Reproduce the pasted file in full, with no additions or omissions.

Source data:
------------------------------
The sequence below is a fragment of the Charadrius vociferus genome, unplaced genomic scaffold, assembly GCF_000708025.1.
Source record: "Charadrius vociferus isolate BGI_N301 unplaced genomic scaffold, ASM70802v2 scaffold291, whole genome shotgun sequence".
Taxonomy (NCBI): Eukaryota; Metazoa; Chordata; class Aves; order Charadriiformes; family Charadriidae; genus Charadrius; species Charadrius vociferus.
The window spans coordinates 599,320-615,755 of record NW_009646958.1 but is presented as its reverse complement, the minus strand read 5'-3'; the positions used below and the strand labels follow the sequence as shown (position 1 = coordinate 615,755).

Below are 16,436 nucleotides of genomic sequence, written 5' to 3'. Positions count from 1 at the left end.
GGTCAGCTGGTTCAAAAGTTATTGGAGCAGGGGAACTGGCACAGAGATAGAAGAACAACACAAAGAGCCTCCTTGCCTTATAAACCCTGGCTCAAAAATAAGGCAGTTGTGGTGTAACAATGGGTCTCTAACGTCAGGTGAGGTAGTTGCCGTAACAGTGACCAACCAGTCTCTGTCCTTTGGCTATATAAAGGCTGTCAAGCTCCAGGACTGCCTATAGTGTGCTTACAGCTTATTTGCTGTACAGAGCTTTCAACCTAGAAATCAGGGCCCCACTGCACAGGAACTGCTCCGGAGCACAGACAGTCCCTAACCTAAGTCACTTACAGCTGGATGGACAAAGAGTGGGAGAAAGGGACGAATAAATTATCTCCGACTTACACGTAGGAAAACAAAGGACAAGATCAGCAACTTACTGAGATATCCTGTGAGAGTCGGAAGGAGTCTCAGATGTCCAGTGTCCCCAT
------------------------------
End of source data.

The sequence below is a fragment of the Charadrius vociferus genome, unplaced genomic scaffold, assembly GCF_000708025.1.
Source record: "Charadrius vociferus isolate BGI_N301 unplaced genomic scaffold, ASM70802v2 scaffold291, whole genome shotgun sequence".
Taxonomy (NCBI): Eukaryota; Metazoa; Chordata; class Aves; order Charadriiformes; family Charadriidae; genus Charadrius; species Charadrius vociferus.
The window spans coordinates 599,320-615,755 of record NW_009646958.1 but is presented as its reverse complement, the minus strand read 5'-3'; the positions used below and the strand labels follow the sequence as shown (position 1 = coordinate 615,755).

Below are 16,436 nucleotides of genomic sequence, written 5' to 3'. Positions count from 1 at the left end.
GGTCAGCTGGTTCAAAAGTTATTGGAGCAGGGGAACTGGCACAGAGATAGAAGAACAACACAAAGAGCCTCCTTGCCTTATAAACCCTGGCTCAAAAATAAGGCAGTTGTGGTGTAACAATGGGTCTCTAACGTCAGGTGAGGTAGTTGCCGTAACAGTGACCAACCAGTCTCTGTCCTTTGGCTATATAAAGGCTGTCAAGCTCCAGGACTGCCTATAGTGTGCTTACAGCTTATTTGCTGTACAGAGCTTTCAACCTAGAAATCAGGGCCCCACTGCACAGGAACTGCTCCGGAGCACAGACAGTCCCTAACCTAAGTCACTTACAGCTGGATGGACAAAGAGTGGGAGAAAGGGACGAATAAATTATCTCCGACTTACACGTAGGAAAACAAAGGACAAGATCAGCAACTTACTGAGATATCCTGTGAGAGTCGGAAGGAGTCTCAGATGTCCAGTGTCCCCAT